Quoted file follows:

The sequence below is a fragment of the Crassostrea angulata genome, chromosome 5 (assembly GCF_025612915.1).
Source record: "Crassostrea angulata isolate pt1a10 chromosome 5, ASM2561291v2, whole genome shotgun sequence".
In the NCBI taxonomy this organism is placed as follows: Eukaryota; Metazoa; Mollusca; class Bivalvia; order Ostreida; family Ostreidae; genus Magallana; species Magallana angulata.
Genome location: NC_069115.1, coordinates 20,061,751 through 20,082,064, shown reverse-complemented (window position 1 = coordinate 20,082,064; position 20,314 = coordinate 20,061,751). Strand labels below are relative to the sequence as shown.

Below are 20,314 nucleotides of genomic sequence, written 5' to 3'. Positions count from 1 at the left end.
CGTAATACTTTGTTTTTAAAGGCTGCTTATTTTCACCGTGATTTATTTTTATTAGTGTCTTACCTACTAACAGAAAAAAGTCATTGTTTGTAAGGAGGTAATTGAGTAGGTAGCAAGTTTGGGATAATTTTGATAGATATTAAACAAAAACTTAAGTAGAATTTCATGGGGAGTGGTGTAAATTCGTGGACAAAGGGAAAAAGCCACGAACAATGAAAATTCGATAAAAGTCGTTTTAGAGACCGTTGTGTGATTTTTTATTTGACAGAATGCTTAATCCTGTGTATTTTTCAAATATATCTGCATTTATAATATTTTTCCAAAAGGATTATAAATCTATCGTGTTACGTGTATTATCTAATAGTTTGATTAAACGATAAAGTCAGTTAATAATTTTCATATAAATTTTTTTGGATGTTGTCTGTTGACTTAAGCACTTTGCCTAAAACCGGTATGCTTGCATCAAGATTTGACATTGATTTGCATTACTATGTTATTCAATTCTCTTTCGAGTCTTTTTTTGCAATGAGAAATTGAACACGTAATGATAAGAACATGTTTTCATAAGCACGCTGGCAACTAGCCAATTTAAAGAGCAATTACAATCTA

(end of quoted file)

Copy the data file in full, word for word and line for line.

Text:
The sequence below is a fragment of the Crassostrea angulata genome, chromosome 5 (assembly GCF_025612915.1).
Source record: "Crassostrea angulata isolate pt1a10 chromosome 5, ASM2561291v2, whole genome shotgun sequence".
In the NCBI taxonomy this organism is placed as follows: Eukaryota; Metazoa; Mollusca; class Bivalvia; order Ostreida; family Ostreidae; genus Magallana; species Magallana angulata.
Genome location: NC_069115.1, coordinates 20,061,751 through 20,082,064, shown reverse-complemented (window position 1 = coordinate 20,082,064; position 20,314 = coordinate 20,061,751). Strand labels below are relative to the sequence as shown.

Below are 20,314 nucleotides of genomic sequence, written 5' to 3'. Positions count from 1 at the left end.
CGTAATACTTTGTTTTTAAAGGCTGCTTATTTTCACCGTGATTTATTTTTATTAGTGTCTTACCTACTAACAGAAAAAAGTCATTGTTTGTAAGGAGGTAATTGAGTAGGTAGCAAGTTTGGGATAATTTTGATAGATATTAAACAAAAACTTAAGTAGAATTTCATGGGGAGTGGTGTAAATTCGTGGACAAAGGGAAAAAGCCACGAACAATGAAAATTCGATAAAAGTCGTTTTAGAGACCGTTGTGTGATTTTTTATTTGACAGAATGCTTAATCCTGTGTATTTTTCAAATATATCTGCATTTATAATATTTTTCCAAAAGGATTATAAATCTATCGTGTTACGTGTATTATCTAATAGTTTGATTAAACGATAAAGTCAGTTAATAATTTTCATATAAATTTTTTTGGATGTTGTCTGTTGACTTAAGCACTTTGCCTAAAACCGGTATGCTTGCATCAAGATTTGACATTGATTTGCATTACTATGTTATTCAATTCTCTTTCGAGTCTTTTTTTGCAATGAGAAATTGAACACGTAATGATAAGAACATGTTTTCATAAGCACGCTGGCAACTAGCCAATTTAAAGAGCAATTACAATCTA